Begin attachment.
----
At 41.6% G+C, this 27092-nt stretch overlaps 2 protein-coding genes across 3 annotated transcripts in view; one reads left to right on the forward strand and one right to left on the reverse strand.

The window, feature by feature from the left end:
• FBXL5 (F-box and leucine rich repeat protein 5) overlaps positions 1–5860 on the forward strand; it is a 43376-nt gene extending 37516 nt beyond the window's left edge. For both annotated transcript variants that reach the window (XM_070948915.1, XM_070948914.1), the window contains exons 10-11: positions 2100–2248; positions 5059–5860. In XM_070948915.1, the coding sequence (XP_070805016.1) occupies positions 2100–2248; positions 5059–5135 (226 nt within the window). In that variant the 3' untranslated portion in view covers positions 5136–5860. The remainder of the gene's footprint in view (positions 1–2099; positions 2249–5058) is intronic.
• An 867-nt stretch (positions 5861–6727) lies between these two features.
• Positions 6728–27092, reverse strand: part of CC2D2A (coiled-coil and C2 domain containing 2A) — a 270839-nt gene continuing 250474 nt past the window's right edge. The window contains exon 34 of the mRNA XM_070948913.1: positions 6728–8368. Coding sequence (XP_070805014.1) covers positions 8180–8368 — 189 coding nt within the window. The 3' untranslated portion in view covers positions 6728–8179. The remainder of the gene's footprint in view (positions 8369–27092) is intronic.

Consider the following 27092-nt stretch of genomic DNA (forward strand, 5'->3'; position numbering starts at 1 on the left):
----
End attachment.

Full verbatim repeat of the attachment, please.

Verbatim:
At 41.6% G+C, this 27092-nt stretch overlaps 2 protein-coding genes across 3 annotated transcripts in view; one reads left to right on the forward strand and one right to left on the reverse strand.

The window, feature by feature from the left end:
• FBXL5 (F-box and leucine rich repeat protein 5) overlaps positions 1–5860 on the forward strand; it is a 43376-nt gene extending 37516 nt beyond the window's left edge. For both annotated transcript variants that reach the window (XM_070948915.1, XM_070948914.1), the window contains exons 10-11: positions 2100–2248; positions 5059–5860. In XM_070948915.1, the coding sequence (XP_070805016.1) occupies positions 2100–2248; positions 5059–5135 (226 nt within the window). In that variant the 3' untranslated portion in view covers positions 5136–5860. The remainder of the gene's footprint in view (positions 1–2099; positions 2249–5058) is intronic.
• An 867-nt stretch (positions 5861–6727) lies between these two features.
• Positions 6728–27092, reverse strand: part of CC2D2A (coiled-coil and C2 domain containing 2A) — a 270839-nt gene continuing 250474 nt past the window's right edge. The window contains exon 34 of the mRNA XM_070948913.1: positions 6728–8368. Coding sequence (XP_070805014.1) covers positions 8180–8368 — 189 coding nt within the window. The 3' untranslated portion in view covers positions 6728–8179. The remainder of the gene's footprint in view (positions 8369–27092) is intronic.

Consider the following 27092-nt stretch of genomic DNA (forward strand, 5'->3'; position numbering starts at 1 on the left):